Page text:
February is Black History Month and throughout the month OLMC will feature stories from the rich tradition, and at times hidden history, of Black Catholics in the United States and around the world. This week we hear about Sr. Thea Bowman. The U.S. bishops endorsed the sainthood cause of Sister Thea Bowman on Nov. 14, 2018, during their fall assembly in Baltimore. The granddaughter of slaves, she was the only African-American member of the Franciscan Sisters of Perpetual Adoration and the first black woman to address the U.S. Conference of Catholic Bishops. She was born on December 29, 1937 in Mississippi, reared as a Protestant until, at age nine, she asked her parents if she could become a Catholic.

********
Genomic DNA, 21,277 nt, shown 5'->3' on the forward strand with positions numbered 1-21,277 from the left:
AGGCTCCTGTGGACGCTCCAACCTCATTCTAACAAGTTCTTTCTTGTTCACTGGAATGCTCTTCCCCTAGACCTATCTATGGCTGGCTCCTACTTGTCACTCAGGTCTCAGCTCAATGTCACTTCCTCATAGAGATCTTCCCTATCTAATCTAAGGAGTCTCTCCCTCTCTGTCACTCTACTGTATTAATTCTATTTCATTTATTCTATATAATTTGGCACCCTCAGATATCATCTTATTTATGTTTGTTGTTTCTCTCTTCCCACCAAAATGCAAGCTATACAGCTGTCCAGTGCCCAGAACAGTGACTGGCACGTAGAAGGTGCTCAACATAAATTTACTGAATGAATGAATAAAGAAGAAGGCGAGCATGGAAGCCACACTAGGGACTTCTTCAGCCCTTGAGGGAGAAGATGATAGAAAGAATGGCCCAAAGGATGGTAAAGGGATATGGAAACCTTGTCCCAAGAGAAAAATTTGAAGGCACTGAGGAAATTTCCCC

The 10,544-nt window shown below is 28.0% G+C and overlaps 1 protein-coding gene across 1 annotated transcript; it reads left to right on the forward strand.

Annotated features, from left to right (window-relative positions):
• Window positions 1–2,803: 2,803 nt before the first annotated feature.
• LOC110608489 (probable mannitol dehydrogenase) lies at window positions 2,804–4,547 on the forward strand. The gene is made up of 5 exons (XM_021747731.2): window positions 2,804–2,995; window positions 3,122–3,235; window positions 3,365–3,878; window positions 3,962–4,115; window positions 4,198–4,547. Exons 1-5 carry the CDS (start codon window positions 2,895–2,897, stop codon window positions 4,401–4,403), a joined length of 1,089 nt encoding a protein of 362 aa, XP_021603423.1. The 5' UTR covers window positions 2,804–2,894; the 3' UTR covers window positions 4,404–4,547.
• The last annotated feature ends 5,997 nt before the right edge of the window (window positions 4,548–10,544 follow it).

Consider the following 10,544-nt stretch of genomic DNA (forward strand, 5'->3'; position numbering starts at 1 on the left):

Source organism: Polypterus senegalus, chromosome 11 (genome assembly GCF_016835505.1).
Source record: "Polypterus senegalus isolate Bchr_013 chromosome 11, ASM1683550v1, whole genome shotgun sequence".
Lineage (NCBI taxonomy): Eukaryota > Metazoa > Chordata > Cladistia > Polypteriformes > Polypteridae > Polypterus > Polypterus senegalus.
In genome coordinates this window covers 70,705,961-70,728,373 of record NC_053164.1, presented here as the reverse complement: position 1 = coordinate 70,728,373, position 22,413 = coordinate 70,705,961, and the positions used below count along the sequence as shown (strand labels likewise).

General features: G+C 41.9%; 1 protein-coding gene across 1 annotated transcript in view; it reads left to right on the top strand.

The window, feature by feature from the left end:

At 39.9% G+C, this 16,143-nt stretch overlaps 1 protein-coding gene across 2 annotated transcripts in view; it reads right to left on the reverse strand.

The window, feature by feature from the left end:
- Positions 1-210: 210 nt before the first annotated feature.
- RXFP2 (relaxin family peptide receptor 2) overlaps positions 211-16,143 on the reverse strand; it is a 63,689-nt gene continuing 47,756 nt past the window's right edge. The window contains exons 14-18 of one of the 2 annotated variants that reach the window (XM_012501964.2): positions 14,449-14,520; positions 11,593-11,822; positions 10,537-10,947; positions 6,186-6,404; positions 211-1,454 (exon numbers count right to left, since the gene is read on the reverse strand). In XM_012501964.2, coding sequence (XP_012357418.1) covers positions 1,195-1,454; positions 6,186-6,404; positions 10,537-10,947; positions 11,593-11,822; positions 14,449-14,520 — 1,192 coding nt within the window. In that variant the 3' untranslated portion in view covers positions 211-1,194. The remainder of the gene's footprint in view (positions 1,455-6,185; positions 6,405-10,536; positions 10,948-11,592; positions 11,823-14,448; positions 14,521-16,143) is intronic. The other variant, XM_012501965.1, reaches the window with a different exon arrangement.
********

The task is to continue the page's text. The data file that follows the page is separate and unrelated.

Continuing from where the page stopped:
Sister Thea Bowman shared the message of God’s love through a teaching career and later, the bishop of Jackson, Mississippi, invited her to become the consultant for intercultural awareness. Sister Thea gave presentations across the country that encouraged people to communicate so that they could understand other cultures and races.
In 1984, Sister Thea was diagnosed with breast cancer. She prayed “to live until I die.” Her prayer was answered—Sister Thea continued her gatherings seated in a wheelchair. In 1989, the U.S. bishops invited her to be a key speaker at their conference on Black Catholics.
“May Sister Thea’s life and legacy compel us to walk together, to pray together, and to remain together as missionary disciples ushering in the new evangelization for the Church we love.”
Source: 2018 Catholic Diocese of Jackson
Imprimatur: Most Rev. Joseph R. Kopacz, Bishop of Jackson